Hello, ;)

I am like in a stage of my project where I need to calibrate by trial and error my model. It's a region, with twin tunnels. The model has also discrete features (vertical faults), and the tunnel was modeled by deactivating elements. The mesh is fully non-structured.

I also have 10 obs points in the surface, and I ran FePEST and I got the best parameters (zonally constant) for one (out of two) lithologies modeled.

The thing is that, while the water heads are somewhat acceptable, the inflow in the tunnel is just too damn high for some reason, and it's far away from reality. FEFLOW is giving me that the water budget in the tunnels is like 170 lt/s, but the actual flow is around 100 times less this quantity...  also, 170 lt/s in the tunnels is like almost 60% of the net recharge (!!!!). How is this possible?

It must be said that the recharge was set by using the In/Out flow top/bottom, by selecting the whole region a value of q=9.75E-9 [m/s], and the topographical area is 30761350 [m2] which is equivalent to 300 lt/s over the whole area.

The 'seepage face' boundary condition was set in the nodes of the tunnels. On surface, there are some small creeks as well and they were modeled by using the same BC.

Any comment or advice? I don't know what to do have some reasonable water budgets in the tunnel, there must be something wrong somewhere but I'm unable to detect it. I attach the geometry of the model, so you can see that it's unreasonable to have 60% of the recharge flowing in the tunnel.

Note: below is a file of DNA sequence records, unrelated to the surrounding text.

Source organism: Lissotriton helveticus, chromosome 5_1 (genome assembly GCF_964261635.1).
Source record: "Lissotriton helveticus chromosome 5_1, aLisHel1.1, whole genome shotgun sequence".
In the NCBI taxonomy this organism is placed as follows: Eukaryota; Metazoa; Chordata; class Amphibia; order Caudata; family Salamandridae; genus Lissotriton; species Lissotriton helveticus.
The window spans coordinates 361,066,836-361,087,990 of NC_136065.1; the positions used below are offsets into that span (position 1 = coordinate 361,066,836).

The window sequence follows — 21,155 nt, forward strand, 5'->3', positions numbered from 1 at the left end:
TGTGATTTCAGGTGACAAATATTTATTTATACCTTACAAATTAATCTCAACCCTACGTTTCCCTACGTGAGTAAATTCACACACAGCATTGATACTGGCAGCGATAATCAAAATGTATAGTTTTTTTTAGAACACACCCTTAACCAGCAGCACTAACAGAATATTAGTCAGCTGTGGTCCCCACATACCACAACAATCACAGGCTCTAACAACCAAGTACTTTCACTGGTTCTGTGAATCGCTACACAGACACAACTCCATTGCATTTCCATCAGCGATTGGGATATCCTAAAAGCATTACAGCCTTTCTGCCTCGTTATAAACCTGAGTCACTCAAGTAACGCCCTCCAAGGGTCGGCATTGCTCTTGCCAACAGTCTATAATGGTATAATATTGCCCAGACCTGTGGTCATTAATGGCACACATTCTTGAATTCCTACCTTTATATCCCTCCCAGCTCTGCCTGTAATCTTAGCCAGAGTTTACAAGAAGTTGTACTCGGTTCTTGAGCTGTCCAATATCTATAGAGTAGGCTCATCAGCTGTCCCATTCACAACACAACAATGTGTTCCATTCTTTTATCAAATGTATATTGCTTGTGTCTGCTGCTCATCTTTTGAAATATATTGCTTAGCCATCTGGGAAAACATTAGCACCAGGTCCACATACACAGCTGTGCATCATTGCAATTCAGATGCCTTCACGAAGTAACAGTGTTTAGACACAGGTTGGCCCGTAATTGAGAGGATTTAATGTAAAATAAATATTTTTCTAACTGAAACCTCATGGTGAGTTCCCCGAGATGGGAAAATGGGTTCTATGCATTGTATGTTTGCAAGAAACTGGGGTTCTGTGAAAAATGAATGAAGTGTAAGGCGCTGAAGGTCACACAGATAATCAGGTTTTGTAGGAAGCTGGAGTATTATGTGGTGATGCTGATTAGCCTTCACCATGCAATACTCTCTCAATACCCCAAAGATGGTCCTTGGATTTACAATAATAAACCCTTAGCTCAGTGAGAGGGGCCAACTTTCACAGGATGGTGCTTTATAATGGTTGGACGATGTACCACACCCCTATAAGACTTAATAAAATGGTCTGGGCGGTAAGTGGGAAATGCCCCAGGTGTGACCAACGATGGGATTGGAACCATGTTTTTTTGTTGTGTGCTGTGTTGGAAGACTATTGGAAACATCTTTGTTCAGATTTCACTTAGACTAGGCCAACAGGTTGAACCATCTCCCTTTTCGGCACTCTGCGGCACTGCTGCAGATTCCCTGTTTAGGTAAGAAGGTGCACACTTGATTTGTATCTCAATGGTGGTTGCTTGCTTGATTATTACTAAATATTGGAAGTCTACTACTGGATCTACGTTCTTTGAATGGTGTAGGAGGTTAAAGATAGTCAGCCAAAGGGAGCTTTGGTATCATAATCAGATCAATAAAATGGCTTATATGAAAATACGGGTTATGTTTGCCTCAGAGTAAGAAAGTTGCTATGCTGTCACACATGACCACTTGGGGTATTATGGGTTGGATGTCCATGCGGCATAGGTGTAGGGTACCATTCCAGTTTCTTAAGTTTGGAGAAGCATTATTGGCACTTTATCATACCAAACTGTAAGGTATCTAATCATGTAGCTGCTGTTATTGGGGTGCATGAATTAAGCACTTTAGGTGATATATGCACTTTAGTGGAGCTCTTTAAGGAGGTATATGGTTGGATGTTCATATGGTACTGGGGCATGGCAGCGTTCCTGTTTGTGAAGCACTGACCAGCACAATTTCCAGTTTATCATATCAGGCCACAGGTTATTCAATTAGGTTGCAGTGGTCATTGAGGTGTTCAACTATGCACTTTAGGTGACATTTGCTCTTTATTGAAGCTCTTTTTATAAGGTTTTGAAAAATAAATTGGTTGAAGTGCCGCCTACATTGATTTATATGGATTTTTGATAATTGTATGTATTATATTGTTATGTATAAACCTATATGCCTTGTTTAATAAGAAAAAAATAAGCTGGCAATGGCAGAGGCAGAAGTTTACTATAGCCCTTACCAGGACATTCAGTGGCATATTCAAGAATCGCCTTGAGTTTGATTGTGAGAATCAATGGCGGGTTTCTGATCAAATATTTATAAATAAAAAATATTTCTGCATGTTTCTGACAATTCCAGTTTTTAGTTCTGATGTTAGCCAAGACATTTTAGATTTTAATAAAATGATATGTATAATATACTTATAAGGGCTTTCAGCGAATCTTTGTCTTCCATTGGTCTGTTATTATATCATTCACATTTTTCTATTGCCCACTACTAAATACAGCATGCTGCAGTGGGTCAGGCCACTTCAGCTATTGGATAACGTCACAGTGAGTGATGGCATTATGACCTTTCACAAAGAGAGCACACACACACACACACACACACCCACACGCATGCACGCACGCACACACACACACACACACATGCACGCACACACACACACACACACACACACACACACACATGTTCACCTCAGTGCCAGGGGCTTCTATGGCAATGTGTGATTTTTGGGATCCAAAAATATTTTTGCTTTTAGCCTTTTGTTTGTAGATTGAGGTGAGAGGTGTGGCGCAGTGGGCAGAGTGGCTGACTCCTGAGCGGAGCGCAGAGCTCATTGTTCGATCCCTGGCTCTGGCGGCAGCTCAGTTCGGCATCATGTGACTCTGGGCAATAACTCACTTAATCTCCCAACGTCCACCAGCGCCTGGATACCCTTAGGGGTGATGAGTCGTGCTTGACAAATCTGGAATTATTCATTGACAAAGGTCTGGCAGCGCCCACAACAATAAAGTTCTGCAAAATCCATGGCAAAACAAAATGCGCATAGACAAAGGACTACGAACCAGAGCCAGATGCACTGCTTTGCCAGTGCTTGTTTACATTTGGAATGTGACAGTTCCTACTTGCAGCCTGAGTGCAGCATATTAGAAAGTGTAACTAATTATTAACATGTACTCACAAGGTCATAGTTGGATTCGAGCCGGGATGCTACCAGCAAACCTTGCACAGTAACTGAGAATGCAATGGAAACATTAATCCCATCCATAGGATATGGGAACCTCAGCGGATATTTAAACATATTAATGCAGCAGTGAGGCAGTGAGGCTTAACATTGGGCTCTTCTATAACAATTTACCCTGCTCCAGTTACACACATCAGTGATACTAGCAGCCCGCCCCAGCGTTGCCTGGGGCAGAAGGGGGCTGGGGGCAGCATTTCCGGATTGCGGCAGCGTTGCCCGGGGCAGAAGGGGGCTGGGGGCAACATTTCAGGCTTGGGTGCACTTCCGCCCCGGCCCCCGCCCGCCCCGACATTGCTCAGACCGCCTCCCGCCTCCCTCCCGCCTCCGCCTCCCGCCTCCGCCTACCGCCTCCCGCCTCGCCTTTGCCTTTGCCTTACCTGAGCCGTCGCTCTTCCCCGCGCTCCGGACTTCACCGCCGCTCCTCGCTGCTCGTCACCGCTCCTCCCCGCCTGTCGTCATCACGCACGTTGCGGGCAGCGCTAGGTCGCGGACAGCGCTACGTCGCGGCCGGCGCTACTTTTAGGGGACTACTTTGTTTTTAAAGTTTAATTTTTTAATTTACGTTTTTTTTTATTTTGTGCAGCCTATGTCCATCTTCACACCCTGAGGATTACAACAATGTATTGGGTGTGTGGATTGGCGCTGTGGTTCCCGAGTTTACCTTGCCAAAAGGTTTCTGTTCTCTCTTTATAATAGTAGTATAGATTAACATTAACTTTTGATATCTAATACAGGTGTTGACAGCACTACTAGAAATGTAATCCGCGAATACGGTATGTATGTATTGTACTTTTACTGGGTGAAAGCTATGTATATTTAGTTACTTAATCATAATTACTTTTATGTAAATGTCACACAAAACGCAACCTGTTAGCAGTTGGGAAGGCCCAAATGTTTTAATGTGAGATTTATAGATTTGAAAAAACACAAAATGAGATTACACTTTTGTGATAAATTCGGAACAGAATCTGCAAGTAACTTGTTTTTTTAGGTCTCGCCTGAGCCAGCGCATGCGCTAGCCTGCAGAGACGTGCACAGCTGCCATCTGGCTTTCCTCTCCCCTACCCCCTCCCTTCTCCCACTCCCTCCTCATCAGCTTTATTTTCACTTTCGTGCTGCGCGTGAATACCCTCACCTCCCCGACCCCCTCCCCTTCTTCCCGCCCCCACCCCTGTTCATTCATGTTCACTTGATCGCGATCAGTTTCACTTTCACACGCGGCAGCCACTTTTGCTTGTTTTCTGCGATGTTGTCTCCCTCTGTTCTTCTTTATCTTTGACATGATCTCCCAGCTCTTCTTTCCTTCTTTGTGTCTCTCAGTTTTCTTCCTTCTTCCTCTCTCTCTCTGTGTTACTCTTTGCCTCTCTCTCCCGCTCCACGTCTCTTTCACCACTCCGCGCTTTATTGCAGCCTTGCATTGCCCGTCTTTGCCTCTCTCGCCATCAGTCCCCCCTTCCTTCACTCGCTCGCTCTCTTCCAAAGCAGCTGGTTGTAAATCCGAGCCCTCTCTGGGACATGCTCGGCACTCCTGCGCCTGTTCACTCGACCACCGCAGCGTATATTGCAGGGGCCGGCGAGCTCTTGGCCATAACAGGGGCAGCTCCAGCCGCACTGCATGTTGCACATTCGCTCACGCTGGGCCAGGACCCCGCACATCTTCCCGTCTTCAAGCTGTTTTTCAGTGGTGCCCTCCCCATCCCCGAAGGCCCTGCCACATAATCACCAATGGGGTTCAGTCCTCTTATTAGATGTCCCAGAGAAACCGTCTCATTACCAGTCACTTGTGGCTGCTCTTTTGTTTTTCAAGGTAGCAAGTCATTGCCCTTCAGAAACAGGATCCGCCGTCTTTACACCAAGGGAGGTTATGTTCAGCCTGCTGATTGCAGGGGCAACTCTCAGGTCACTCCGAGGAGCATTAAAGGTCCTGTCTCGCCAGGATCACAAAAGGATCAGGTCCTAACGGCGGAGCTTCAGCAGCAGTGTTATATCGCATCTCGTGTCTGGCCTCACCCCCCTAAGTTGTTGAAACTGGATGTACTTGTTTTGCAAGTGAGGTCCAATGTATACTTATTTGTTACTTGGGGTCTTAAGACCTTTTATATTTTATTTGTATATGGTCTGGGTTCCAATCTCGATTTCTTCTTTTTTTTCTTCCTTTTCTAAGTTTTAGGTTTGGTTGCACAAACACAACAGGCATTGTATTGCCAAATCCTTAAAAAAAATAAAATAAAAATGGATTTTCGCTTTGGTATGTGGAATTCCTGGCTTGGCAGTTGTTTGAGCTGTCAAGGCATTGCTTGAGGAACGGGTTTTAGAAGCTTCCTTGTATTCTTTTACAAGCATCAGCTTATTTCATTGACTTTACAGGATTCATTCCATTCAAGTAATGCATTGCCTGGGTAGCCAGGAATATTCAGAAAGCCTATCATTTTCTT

While it is likely impossible to troubleshoot model remotely, I would check the following:
1) water balance error for the model. If it is higher than few % one would need to tighten convergence requirements
2) distribution of the modelled tunnel inflows. Is it uniform / through faults / within one unit / within few nodes? It should give understanding of what is going wrong
3) how calibrated K compares with back of the envelope estimates . There are analytical solutions for inflows into tunnels (and even more solutions for horizontal wells).

Was the model calibrated to both heads and measured tunnel inflows? FePest allows to have multiple types of observations during calibration. It also would provide information about which parameter a specific observation (e.g. tunnel inflows)  is particularly sensitive to.

Well, I think it's not related to convergence criteria or something like that. It's just unreasonable that (see picture attached above) that a tunnel like that gets almost 60% of the recharge as a water budget, by considering its relative size with the modeled area.

The distribution shows indeed that the water budget in the tunnel is somewhat homogenous with specific zones of higher inflows due to the faults, but it's not that different from the model without faults, so I discard this to be the cause of the wrong results.

And the model was only calibrated by considering the water heads on surface, not the water inflows into the tunnel.

Kind regards,
Indeed is is hard to say what the actual cause of the model, however if the only observations PEST can calibrate against are hydraulic heads, its likely that the predictive performance for fluxes is poor.
If you can exclude that the model itself is causing the problem (especially water balance), these would be my steps:"

Check the balance items of the water balance. If 60% of recharge is going to the tunnel, where do the remaining 40% go to? These are likely the creeks; if so, these probably show less discharge than you would observe in the fields. One solution would then be to use the discharge in the creeks as an additional observation to PEST.

When working with PEST keep in mind, that it sees the FEFLOW model as a black box. The only thing it does is changing the parameters until the observatiosn (hopefully) match the observed values. So if the only observations are heads, this is the only thing it optimizes. If you expect PEST to achieve reasonable water balance, defining budget items such as river discharge will tell PEST what this actually means.

Does this help?

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